Amid escalating geopolitical rivalries and increasing Chinese domination of the South China Sea, Vietnam’s Ambassador to India Pham Sanh Chau has called for enhanced regional cooperation to ensure freedom of navigation and underlined the centrality of ASEAN in maintaining peace and stability in the region.
Terming the current situation in the South China Sea, marked by land reclamation and militarisation of islands by China, as a matter of increasing concern, the Vietnamese envoy appealed to all parties to refrain from any activity that will harm peace and stability in the region. “Countries in the region are worried about ongoing illegal reclamation of land and increasing intensity of rivalry between the US and China,” he said at a seminar organised in New Delhi on the third anniversary of the Hague-based PCA ruling in favour of the Philippines reinforcing its claims in South China Sea.
“It’s vitally important to be able to maintain peace and security in the region. We need to ensure freedom of navigation and overflight,” the envoy stressed.
The conference was organised by Society for Indian Ocean Studies in New Delhi on July 12. Prominent experts, including Baladas Ghosal, Chintamani Mahapatra, Srikanth Kondapalli and Admiral Pradeep Chauhan, Director General, National Maritime Foundation, participated and made presentations at the conference.
Progress in COC negotiations
Underlining the need for bolstering mutual trust among countries in the region, the Vietnamese envoy called for a balanced approach in resolving the South China Sea dispute and underlined that negotiations on the Code of Conduct are making progress. “The Code of Conduct should be binding, effective, efficient and substantial in accordance with the UN charter, UNCLOS and international rules. It’s a positive development,” he said. “It should be binding on all signatory parties,” he added.
The envoy warned against attempts to covert the region into “a theatre of competition between great powers.” “ASEAN and Vietnam should not be asked to choose sides,” he said.
“ASEAN solidarity and centrality should be a key factor in any emerging security architecture in the region. Any dispute in the region need to be negotiated and resolved peacefully without recourse to force,” said the envoy.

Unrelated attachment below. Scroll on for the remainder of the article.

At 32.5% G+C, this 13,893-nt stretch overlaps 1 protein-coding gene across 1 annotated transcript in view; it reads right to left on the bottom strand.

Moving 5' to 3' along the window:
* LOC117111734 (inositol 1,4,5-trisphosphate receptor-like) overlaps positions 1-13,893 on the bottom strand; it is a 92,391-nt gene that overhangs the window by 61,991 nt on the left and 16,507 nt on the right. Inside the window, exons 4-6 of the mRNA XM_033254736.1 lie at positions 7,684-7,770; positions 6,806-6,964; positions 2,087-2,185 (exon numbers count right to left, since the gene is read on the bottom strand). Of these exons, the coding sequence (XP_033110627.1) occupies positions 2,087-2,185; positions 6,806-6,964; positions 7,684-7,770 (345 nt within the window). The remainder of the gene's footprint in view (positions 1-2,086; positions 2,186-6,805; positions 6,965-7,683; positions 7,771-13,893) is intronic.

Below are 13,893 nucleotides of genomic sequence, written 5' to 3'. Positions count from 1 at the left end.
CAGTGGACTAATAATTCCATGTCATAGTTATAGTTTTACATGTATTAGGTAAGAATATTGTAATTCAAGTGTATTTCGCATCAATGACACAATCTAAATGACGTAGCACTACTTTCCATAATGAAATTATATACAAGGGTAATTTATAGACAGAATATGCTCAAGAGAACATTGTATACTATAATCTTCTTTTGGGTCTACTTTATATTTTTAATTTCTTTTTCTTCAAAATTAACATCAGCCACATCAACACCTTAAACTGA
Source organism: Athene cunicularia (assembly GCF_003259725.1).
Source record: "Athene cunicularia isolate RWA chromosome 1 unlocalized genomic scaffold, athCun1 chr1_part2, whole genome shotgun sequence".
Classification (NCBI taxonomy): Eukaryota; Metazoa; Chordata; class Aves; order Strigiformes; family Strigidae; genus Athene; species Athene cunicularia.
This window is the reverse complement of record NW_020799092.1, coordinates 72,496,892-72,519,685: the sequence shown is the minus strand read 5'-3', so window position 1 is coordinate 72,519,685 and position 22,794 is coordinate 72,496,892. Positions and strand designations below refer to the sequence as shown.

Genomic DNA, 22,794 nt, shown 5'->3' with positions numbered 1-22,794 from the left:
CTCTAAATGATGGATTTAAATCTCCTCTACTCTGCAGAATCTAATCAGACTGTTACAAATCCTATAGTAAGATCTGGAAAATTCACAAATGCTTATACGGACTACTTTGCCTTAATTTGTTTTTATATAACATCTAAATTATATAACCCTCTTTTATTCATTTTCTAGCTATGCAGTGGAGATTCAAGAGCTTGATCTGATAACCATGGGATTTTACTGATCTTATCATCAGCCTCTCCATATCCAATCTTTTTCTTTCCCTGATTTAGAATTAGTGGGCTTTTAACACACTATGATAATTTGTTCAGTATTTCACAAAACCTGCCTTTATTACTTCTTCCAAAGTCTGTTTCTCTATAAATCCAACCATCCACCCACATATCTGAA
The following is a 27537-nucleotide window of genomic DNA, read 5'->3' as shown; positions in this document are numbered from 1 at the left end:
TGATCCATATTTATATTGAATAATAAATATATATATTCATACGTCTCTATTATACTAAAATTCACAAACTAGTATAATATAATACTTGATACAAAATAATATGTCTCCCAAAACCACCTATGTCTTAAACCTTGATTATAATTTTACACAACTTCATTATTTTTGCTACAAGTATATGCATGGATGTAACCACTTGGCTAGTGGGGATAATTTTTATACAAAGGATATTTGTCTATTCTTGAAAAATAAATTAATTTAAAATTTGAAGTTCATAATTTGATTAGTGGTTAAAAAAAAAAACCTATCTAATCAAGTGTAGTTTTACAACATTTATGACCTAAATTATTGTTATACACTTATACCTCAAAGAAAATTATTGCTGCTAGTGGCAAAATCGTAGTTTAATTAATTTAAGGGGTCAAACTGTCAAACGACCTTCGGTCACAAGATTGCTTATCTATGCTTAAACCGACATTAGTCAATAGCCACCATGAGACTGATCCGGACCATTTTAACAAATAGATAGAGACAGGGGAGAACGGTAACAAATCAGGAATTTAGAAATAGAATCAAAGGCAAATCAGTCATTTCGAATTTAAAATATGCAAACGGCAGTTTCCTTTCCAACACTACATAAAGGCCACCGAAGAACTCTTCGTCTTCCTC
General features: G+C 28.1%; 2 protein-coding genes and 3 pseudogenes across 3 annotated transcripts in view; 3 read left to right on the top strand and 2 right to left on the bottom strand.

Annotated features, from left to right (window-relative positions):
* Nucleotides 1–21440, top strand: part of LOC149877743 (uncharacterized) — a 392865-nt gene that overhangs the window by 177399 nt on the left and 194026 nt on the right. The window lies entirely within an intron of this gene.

The envoy’s remarks stressing the need for a balanced approach came amid a week-long confrontation between Chinese and Vietnamese coastguard vessels around Vanguard Bank in the Spratly group of islands, claimed by Hanoi.
Many experts have expressed apprehensions that the stand-off may spark a wave of anti-China sentiment in Vietnam, similar to the one seen in 2014, when a Chinese oil rig arrived off the disputed Paracel Islands. China’s President Xi Jinping has conveyed to visiting Vietnamese National Assembly chairwoman Nguyen Thi Kim Ngan that the two countries should “safeguard maritime peace and stability with concrete actions”. The two sides also discussed cooperation on a code of conduct for the South China Sea.
Vietnam is set to take over the chairmanship of the ASEAN later this year, and hence will have a critical role in shaping the Code of Conduct.
Bigger role for India
Rising Asian powers like India will also have an important role to play in promoting peace and stability in the region through its Act East policy and Indo-Pacific strategy. Speaking at the conference, Lalit Mansingh, former foreign secretary and chairman, Kalinga International Foundation, argued for a more proactive role by India in shaping peaceful resolution of the South China Sea dispute. “India should proclaim its interests a little more vigorously in the South China Sea. India is an interested party, and should be supportive of ASEAN’s initiative,” said Mr Mansingh. “India has as much stake in the South China Sea as the US, Japan and other major players,” he said.
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